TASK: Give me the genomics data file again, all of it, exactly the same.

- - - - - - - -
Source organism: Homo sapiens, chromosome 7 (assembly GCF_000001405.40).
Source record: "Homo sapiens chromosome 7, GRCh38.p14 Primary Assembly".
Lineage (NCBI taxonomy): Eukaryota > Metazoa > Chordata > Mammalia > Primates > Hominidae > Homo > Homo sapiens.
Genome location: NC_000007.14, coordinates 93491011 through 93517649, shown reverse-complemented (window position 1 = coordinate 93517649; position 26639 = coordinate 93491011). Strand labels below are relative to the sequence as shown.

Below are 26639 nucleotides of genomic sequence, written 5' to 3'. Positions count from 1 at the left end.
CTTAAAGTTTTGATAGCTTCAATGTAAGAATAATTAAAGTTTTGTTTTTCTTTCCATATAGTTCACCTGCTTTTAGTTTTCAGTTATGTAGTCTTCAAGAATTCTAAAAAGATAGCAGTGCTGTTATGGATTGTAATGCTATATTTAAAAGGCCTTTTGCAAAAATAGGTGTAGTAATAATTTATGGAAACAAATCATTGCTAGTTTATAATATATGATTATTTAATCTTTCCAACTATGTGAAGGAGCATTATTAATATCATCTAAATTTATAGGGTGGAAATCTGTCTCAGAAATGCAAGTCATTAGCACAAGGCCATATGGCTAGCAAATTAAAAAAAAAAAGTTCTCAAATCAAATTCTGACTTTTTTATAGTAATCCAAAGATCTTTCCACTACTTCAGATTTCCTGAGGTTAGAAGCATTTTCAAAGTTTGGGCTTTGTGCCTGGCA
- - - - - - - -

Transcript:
Source organism: Homo sapiens, chromosome 7 (assembly GCF_000001405.40).
Source record: "Homo sapiens chromosome 7, GRCh38.p14 Primary Assembly".
Lineage (NCBI taxonomy): Eukaryota > Metazoa > Chordata > Mammalia > Primates > Hominidae > Homo > Homo sapiens.
Genome location: NC_000007.14, coordinates 93491011 through 93517649, shown reverse-complemented (window position 1 = coordinate 93517649; position 26639 = coordinate 93491011). Strand labels below are relative to the sequence as shown.

Below are 26639 nucleotides of genomic sequence, written 5' to 3'. Positions count from 1 at the left end.
CTTAAAGTTTTGATAGCTTCAATGTAAGAATAATTAAAGTTTTGTTTTTCTTTCCATATAGTTCACCTGCTTTTAGTTTTCAGTTATGTAGTCTTCAAGAATTCTAAAAAGATAGCAGTGCTGTTATGGATTGTAATGCTATATTTAAAAGGCCTTTTGCAAAAATAGGTGTAGTAATAATTTATGGAAACAAATCATTGCTAGTTTATAATATATGATTATTTAATCTTTCCAACTATGTGAAGGAGCATTATTAATATCATCTAAATTTATAGGGTGGAAATCTGTCTCAGAAATGCAAGTCATTAGCACAAGGCCATATGGCTAGCAAATTAAAAAAAAAAAGTTCTCAAATCAAATTCTGACTTTTTTATAGTAATCCAAAGATCTTTCCACTACTTCAGATTTCCTGAGGTTAGAAGCATTTTCAAAGTTTGGGCTTTGTGCCTGGCA